In the pictures you can see that the smaller MakerBeam brackets are not covering the MakerBeamXL beams entirely.

Hendrik-Jan also created brackets of his own. The design of these 3D printed tube holders can be found here: The created brackets were used to guide the tubes.

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Pancake machine (2/7) – 3D printed pumps

Hendrik-Jan is a student who just started his bachelor studies in electronics September 2019. Hendrik-Jan made us a pancake machine.

He first concentrated on creating the pumps to get the necessary oil and batter down to the pan. He created two 3D printed peristaltic pumps. Bigger sized versions from what Drmn4ea posted on Thingiverse. (Link: ). The gears and the body were altered, not just in size, but also to fit the tube in the pump. You can see his design here: With a lot of grease added these pumps worked very well. See below for videos and pictures.

In order to fasten the pumps to the framework he created plates that could serve as brackets.

The use of MakerBeam profiles helped to divide all the different parts of the machine in separate projects. This meant Hendrik-Jan could focus on only one item, without really having to worry about the rest of the machine. All the different elements created in the differrent projects could be fastened on the frame anyway.

Here is a video of a test run of a pump.

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Pancake machine (1/7) – drawings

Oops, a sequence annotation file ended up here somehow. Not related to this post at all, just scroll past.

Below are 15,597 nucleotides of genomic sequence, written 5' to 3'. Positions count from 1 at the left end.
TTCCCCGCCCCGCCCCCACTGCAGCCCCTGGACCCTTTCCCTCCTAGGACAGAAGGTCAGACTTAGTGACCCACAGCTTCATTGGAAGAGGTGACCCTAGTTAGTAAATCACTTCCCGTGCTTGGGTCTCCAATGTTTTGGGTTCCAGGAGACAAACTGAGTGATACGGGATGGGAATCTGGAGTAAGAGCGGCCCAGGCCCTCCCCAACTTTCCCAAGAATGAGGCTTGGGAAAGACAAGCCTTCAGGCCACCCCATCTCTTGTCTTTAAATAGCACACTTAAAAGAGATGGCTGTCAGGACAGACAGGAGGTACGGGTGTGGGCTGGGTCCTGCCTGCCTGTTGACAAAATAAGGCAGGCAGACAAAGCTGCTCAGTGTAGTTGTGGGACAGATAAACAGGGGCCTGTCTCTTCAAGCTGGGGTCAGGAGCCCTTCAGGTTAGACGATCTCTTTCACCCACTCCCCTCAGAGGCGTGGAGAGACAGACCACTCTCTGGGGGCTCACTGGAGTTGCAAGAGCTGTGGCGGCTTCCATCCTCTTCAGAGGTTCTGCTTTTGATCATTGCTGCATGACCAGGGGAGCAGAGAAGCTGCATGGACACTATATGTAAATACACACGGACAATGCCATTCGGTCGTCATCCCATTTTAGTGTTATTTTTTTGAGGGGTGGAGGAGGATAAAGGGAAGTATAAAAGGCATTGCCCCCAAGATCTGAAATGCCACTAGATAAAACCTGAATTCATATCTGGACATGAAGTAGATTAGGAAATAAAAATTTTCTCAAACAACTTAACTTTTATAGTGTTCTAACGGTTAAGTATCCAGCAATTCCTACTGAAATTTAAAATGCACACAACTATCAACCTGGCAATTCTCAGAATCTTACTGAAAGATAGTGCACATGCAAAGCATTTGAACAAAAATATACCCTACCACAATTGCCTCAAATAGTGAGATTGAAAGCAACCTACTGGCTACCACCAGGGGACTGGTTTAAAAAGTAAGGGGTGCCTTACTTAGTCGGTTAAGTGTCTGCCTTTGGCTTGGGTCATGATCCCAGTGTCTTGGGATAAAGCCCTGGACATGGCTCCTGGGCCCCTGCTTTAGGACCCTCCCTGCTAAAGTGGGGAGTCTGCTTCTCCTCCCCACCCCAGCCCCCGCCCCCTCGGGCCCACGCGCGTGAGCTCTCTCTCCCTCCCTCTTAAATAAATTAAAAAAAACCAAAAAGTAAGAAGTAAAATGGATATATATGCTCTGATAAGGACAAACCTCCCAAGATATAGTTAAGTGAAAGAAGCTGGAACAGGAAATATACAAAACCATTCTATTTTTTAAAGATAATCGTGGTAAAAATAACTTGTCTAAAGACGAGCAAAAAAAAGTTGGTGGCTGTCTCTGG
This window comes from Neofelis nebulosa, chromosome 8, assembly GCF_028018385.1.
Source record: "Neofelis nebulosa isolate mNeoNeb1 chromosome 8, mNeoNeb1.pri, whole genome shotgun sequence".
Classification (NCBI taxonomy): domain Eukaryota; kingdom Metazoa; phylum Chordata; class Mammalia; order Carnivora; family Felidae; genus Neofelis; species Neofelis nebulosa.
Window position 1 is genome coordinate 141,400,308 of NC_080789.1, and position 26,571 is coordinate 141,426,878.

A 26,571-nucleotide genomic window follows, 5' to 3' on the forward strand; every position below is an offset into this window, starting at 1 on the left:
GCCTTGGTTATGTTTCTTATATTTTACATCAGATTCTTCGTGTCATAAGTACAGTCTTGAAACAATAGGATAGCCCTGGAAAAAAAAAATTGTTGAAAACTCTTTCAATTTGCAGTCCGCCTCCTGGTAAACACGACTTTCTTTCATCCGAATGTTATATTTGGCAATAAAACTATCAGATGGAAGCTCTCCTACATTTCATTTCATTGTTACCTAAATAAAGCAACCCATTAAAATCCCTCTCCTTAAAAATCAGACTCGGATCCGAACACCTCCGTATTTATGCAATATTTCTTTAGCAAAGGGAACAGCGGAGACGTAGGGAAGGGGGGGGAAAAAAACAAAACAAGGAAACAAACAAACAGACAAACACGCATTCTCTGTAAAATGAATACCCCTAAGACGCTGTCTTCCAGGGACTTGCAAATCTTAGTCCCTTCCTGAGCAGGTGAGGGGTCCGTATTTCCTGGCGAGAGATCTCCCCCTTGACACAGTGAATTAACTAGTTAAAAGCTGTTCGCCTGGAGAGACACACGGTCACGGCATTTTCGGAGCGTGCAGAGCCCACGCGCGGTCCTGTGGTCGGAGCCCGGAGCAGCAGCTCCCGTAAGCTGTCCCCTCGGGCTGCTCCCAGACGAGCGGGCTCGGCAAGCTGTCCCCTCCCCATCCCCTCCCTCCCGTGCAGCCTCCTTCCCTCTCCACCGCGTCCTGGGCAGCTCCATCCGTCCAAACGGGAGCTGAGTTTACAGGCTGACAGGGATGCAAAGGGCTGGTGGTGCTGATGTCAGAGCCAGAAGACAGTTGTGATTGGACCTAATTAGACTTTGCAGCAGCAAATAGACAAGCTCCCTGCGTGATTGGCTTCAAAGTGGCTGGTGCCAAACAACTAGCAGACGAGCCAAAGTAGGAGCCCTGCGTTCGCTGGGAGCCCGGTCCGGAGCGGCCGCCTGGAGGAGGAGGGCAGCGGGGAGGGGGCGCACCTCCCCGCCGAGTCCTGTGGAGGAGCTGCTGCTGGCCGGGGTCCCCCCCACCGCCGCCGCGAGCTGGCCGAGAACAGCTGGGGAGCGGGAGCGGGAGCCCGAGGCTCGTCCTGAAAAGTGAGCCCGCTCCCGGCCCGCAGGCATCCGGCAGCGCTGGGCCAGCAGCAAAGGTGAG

There are usually four steps in making a prototype. The first is to make a sketch. This way you get your idea on paper. The second is creating a virtual prototype. Going through all the stages and thinking some problems through helps the project along. What really helps is the third step, the creation of a physical prototype. The end result greatly benefits from actually building all the elements and solving every problem on the way. The fourth step, locating a manufacturer, is an optimistic one. It takes a lot of time before you get to this stage. Most of this time is dedicated toward prototyping since it normally means making a number of iterations. Not all of them as successful as you would like them to be.

MakerBeam is great to help you in the creation of a physical prototype and all the necessary iterations. The MakerBeam aluminium profiles and related hardware make it easy to create and alter a framework wherein electronics and 3D printed custom made designs can be combined into one.

The first prototype
We asked Hendrik-Jan to create us something using MakerBeam. Hendrik-Jan is a student who just started his bachelor studies in electronics this September. The aim was to create something with MakerBeam. Delivering a machine in working order was not the criterium for failure or success. It was the creation of a prototype we were after, the very first. A lot of prototypes do not make it to the finishline – a working model as input for the manufacturer – but are necessary steps in the process nonetheless. Materials used and problems solved along the way give a lot of valuable information.

Hendrik-Jan made us a pancake machine. The goal was to have a machine in which you put batter and oil with the machine baking a pancake for you and then delivering it on your plate.

Below are his first sketches in render, basically step one and two combined. He sketched the idea he had to see whether it was a realisitic plan, and to have it on paper. The making of his pancake machine will be published in a series of 7 posts. This one being the first.